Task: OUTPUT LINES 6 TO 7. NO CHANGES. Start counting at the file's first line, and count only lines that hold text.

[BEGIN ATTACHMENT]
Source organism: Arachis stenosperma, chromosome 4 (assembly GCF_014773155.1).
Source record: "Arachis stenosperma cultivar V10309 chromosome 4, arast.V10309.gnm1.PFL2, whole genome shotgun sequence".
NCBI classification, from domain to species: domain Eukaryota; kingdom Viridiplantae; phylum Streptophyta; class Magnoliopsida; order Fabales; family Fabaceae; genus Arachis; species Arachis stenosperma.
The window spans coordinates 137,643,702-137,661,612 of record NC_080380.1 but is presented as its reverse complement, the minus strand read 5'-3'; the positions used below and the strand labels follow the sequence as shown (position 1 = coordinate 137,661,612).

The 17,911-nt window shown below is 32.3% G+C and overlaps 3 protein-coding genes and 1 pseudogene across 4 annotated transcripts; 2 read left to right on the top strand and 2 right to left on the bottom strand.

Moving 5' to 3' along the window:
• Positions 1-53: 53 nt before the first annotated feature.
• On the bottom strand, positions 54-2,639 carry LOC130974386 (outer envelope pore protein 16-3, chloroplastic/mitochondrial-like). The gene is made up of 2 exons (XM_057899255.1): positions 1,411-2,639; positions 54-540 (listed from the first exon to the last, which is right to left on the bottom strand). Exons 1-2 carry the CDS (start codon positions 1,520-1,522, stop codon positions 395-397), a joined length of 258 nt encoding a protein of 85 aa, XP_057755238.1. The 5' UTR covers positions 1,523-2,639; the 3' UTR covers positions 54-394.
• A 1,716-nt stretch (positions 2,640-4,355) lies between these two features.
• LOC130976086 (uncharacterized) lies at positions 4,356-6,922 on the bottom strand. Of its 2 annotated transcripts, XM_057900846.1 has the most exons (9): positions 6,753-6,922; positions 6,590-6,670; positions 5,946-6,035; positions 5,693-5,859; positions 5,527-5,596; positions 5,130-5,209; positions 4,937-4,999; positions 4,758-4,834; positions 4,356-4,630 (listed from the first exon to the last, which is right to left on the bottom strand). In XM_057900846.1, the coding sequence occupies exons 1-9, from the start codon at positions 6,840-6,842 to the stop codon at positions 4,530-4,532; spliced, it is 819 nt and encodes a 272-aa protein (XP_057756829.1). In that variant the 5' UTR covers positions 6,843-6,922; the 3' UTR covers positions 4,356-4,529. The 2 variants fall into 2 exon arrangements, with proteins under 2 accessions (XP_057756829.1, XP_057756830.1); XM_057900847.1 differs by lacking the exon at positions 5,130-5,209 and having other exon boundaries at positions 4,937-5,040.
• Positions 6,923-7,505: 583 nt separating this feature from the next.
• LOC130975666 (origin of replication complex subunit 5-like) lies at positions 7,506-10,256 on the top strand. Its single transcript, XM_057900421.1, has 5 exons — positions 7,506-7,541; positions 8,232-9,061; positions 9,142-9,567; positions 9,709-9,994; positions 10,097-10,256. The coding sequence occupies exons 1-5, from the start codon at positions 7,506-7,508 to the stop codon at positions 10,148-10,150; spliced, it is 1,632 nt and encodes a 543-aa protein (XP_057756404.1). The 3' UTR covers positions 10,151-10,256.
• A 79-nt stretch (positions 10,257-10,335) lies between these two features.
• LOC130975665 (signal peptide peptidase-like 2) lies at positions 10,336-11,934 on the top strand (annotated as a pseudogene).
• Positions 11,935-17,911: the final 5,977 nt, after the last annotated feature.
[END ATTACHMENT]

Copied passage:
Moving 5' to 3' along the window:
• Positions 1-53: 53 nt before the first annotated feature.